When you think of the '80s, plenty of things come to mind: Day-Glo,shoulder pads, the TV show Manimal, but few things are definitive '80s like the saxophone. More specifically: The Sexy Sax Man from 1987’s The Lost Boys.
You know the scene I'm talking about. EVERYONE knows the scene I'm talking about. Even if you've never seen the scene I'm talking about, you still know it. Maybe it's because of SNL or Eastbound and Down:
Legends recognize other legends, and that's why some hero writers knew that The Sexy Sax Man needed to be shouted out. And like all legends, The Sexy Sax Man is much more than what meets the eye. He's not merely some oiled-up, spandex-wearing musclehead grinding out inspirational rock tunes on the boardwalk. He's a god. He's immortal, just like the vampires in Santa Carla who claim the sleepy beach town as their own. His sexy sax-infused, electric rock tunes amp up the townies, who clearly love him, and the vampires themselves. I mean, look at Jami Gertz.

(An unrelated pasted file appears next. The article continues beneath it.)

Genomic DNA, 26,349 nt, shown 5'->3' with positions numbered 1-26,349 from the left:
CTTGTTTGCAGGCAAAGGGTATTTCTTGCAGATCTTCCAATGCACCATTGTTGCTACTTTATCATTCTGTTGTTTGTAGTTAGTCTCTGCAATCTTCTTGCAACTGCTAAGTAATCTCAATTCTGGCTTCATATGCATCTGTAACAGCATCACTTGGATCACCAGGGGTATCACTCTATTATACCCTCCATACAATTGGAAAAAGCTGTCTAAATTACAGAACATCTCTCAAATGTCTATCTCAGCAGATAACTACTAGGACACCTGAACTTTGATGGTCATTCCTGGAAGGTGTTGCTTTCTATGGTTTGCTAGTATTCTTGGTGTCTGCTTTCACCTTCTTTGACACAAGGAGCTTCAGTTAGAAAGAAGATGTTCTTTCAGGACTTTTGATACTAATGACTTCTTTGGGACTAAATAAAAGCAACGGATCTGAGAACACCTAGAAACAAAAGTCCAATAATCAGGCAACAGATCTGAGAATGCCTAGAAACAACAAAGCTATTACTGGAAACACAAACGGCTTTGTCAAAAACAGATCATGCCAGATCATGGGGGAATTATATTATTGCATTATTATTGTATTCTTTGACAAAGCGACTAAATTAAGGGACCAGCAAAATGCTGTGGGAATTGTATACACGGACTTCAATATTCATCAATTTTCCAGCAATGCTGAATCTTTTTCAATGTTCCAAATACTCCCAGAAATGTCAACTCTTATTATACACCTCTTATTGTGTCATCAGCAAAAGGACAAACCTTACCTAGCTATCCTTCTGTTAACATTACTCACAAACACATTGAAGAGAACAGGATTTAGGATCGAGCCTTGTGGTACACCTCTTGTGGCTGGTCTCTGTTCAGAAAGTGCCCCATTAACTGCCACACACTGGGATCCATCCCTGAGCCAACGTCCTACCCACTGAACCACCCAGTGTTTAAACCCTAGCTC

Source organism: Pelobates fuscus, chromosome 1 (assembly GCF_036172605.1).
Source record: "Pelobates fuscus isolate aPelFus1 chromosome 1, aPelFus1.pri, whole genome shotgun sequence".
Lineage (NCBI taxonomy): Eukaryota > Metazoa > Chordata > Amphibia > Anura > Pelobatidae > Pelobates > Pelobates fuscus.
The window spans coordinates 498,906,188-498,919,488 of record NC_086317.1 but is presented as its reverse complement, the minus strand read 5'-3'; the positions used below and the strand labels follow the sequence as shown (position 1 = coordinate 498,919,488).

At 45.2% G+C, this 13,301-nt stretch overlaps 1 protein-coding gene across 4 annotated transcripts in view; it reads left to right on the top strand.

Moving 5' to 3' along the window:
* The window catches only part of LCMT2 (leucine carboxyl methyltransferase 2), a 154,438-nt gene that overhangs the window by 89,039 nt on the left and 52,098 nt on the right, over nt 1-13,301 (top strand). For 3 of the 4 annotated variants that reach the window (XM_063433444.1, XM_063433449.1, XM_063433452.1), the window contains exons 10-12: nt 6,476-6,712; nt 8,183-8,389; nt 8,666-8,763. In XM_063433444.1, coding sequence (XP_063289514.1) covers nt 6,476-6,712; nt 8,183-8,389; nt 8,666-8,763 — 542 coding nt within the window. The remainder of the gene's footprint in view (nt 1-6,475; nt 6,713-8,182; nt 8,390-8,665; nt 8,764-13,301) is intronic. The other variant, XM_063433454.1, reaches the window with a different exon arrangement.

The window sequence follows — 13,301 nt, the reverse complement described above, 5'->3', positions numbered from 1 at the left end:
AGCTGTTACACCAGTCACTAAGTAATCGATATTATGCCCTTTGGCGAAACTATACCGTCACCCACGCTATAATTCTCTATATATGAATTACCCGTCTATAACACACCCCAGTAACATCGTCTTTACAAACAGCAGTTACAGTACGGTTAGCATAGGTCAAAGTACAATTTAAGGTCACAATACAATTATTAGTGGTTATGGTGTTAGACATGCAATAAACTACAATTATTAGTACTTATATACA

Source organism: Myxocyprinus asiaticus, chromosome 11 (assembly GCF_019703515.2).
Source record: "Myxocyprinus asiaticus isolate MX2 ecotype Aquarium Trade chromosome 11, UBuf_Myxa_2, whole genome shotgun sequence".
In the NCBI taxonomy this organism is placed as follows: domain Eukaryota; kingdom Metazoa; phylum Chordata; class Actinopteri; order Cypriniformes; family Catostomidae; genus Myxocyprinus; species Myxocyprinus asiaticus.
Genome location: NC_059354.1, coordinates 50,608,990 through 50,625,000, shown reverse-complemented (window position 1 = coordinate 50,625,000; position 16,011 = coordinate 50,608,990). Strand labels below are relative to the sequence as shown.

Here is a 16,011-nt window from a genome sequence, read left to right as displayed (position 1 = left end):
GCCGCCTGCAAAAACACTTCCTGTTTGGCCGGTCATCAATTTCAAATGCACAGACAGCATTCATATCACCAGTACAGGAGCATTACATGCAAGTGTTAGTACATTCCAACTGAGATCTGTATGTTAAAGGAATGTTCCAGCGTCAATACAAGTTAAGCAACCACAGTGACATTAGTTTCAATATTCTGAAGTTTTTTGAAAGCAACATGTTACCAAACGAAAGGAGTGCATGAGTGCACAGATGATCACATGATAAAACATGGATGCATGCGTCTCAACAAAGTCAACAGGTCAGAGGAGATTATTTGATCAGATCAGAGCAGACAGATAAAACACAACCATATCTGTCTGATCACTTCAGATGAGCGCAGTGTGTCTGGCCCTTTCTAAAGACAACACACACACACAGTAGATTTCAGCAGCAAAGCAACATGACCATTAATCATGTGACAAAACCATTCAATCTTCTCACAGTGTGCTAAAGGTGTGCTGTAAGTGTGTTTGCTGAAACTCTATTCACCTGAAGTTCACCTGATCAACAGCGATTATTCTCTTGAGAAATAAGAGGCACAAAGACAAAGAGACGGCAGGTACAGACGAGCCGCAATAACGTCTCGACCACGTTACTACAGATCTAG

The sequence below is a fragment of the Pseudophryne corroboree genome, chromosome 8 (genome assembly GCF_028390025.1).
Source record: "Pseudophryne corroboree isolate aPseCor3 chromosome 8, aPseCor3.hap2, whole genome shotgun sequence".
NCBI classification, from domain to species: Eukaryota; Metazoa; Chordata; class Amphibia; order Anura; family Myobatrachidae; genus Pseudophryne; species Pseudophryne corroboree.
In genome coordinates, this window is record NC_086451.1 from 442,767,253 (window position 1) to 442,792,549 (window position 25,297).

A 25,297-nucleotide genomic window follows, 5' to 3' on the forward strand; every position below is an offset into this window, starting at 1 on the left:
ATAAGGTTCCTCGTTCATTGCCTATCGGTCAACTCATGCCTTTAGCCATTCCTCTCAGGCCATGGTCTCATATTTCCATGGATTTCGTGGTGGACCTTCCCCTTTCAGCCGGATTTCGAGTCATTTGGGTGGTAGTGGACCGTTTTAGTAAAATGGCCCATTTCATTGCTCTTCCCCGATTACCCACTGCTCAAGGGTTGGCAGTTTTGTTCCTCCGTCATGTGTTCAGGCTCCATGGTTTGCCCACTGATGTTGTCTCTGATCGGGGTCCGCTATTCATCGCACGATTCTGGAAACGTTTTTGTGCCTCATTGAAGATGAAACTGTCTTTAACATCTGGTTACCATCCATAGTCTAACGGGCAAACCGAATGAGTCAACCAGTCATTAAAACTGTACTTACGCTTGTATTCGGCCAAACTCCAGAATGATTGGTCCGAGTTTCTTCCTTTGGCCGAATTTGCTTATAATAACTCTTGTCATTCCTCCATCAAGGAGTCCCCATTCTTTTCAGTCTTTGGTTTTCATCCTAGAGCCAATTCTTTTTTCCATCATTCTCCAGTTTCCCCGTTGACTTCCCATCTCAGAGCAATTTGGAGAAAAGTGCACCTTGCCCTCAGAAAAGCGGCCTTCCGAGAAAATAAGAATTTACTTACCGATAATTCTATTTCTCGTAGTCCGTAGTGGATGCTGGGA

Girlfriend is going through it, and "it" is the spell of The Sexy Sax Man. But can you blame her? He's mesmerizing. And it's not just his oily muscles or even oilier hair, or that he shakes his hips so hard even Shakira can't compete. It's because The Sexy Sax Man has a positive message. And that message is that through the heartache, through the tears, through the waiting, through the years … For people like us, in places like this, we need all the hope that we can get.
That's deep and moving and probably why Jami Gertz looks like she's seen and felt the light. The Sexy Sax Man is that light, and we should all aim to feel as good as Jami Gertz feels when he plays his horn.
I'll never know how or why The Sexy Sax Man came to be. I mean, it was the '80s, and saxophones were inexplicably everywhere. But why this specific one needed to be in a vampire movie is beyond me. I can't remember a single time in my entire life a rock band led by a lead singer/ saxophonist ever played a concert on a beach and had a pit of hardcore fans screaming their faces off, but I'm from the East Coast. Maybe things are different in California?
What I do know is that whoever envisioned this character is almost as heroic as The Sexy Sax Man himself. We should all take a moment to appreciate that high art like this existed in the world, even if it were for just a brief, oiled-up moment in time.